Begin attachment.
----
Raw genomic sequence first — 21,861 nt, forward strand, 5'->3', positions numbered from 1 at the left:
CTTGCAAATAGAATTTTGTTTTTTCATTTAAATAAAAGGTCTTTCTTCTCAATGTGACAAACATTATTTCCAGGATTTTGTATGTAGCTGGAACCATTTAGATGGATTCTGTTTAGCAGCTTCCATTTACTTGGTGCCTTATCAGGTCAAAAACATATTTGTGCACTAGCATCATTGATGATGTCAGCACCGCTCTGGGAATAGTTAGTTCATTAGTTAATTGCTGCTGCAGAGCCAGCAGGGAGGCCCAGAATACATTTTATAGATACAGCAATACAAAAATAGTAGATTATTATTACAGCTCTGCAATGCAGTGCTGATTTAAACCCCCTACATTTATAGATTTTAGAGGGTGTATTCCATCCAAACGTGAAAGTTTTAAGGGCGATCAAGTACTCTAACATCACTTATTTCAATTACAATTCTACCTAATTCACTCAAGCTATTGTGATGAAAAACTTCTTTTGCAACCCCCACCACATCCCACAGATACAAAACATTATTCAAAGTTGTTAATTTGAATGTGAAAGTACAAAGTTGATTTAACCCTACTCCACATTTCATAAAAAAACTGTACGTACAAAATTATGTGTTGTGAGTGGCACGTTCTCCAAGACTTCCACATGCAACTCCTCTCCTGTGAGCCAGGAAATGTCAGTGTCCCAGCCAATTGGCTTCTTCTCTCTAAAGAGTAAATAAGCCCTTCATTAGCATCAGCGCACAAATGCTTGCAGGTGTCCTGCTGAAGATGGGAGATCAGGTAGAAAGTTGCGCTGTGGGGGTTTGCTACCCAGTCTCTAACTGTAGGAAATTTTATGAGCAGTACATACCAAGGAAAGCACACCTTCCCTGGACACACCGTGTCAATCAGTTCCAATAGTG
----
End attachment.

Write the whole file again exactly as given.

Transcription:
Raw genomic sequence first — 21,861 nt, forward strand, 5'->3', positions numbered from 1 at the left:
CTTGCAAATAGAATTTTGTTTTTTCATTTAAATAAAAGGTCTTTCTTCTCAATGTGACAAACATTATTTCCAGGATTTTGTATGTAGCTGGAACCATTTAGATGGATTCTGTTTAGCAGCTTCCATTTACTTGGTGCCTTATCAGGTCAAAAACATATTTGTGCACTAGCATCATTGATGATGTCAGCACCGCTCTGGGAATAGTTAGTTCATTAGTTAATTGCTGCTGCAGAGCCAGCAGGGAGGCCCAGAATACATTTTATAGATACAGCAATACAAAAATAGTAGATTATTATTACAGCTCTGCAATGCAGTGCTGATTTAAACCCCCTACATTTATAGATTTTAGAGGGTGTATTCCATCCAAACGTGAAAGTTTTAAGGGCGATCAAGTACTCTAACATCACTTATTTCAATTACAATTCTACCTAATTCACTCAAGCTATTGTGATGAAAAACTTCTTTTGCAACCCCCACCACATCCCACAGATACAAAACATTATTCAAAGTTGTTAATTTGAATGTGAAAGTACAAAGTTGATTTAACCCTACTCCACATTTCATAAAAAAACTGTACGTACAAAATTATGTGTTGTGAGTGGCACGTTCTCCAAGACTTCCACATGCAACTCCTCTCCTGTGAGCCAGGAAATGTCAGTGTCCCAGCCAATTGGCTTCTTCTCTCTAAAGAGTAAATAAGCCCTTCATTAGCATCAGCGCACAAATGCTTGCAGGTGTCCTGCTGAAGATGGGAGATCAGGTAGAAAGTTGCGCTGTGGGGGTTTGCTACCCAGTCTCTAACTGTAGGAAATTTTATGAGCAGTACATACCAAGGAAAGCACACCTTCCCTGGACACACCGTGTCAATCAGTTCCAATAGTG